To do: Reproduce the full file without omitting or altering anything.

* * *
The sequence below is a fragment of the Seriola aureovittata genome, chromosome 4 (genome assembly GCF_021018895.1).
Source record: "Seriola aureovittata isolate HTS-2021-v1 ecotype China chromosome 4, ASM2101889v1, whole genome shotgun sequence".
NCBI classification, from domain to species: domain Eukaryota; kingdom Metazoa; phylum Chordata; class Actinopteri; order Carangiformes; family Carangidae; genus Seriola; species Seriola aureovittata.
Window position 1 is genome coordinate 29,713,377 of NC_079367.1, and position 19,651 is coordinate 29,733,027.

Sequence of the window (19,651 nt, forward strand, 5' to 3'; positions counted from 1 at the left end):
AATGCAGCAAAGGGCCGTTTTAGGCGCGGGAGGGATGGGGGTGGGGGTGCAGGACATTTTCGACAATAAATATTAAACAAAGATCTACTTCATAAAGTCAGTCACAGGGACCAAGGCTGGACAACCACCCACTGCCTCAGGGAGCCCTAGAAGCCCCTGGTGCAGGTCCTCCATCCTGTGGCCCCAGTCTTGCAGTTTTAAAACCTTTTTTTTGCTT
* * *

The sequence below is a fragment of the Seriola aureovittata genome, chromosome 4 (genome assembly GCF_021018895.1).
Source record: "Seriola aureovittata isolate HTS-2021-v1 ecotype China chromosome 4, ASM2101889v1, whole genome shotgun sequence".
NCBI classification, from domain to species: domain Eukaryota; kingdom Metazoa; phylum Chordata; class Actinopteri; order Carangiformes; family Carangidae; genus Seriola; species Seriola aureovittata.
Window position 1 is genome coordinate 29,713,377 of NC_079367.1, and position 19,651 is coordinate 29,733,027.

Sequence of the window (19,651 nt, forward strand, 5' to 3'; positions counted from 1 at the left end):
AATGCAGCAAAGGGCCGTTTTAGGCGCGGGAGGGATGGGGGTGGGGGTGCAGGACATTTTCGACAATAAATATTAAACAAAGATCTACTTCATAAAGTCAGTCACAGGGACCAAGGCTGGACAACCACCCACTGCCTCAGGGAGCCCTAGAAGCCCCTGGTGCAGGTCCTCCATCCTGTGGCCCCAGTCTTGCAGTTTTAAAACCTTTTTTTTGCTT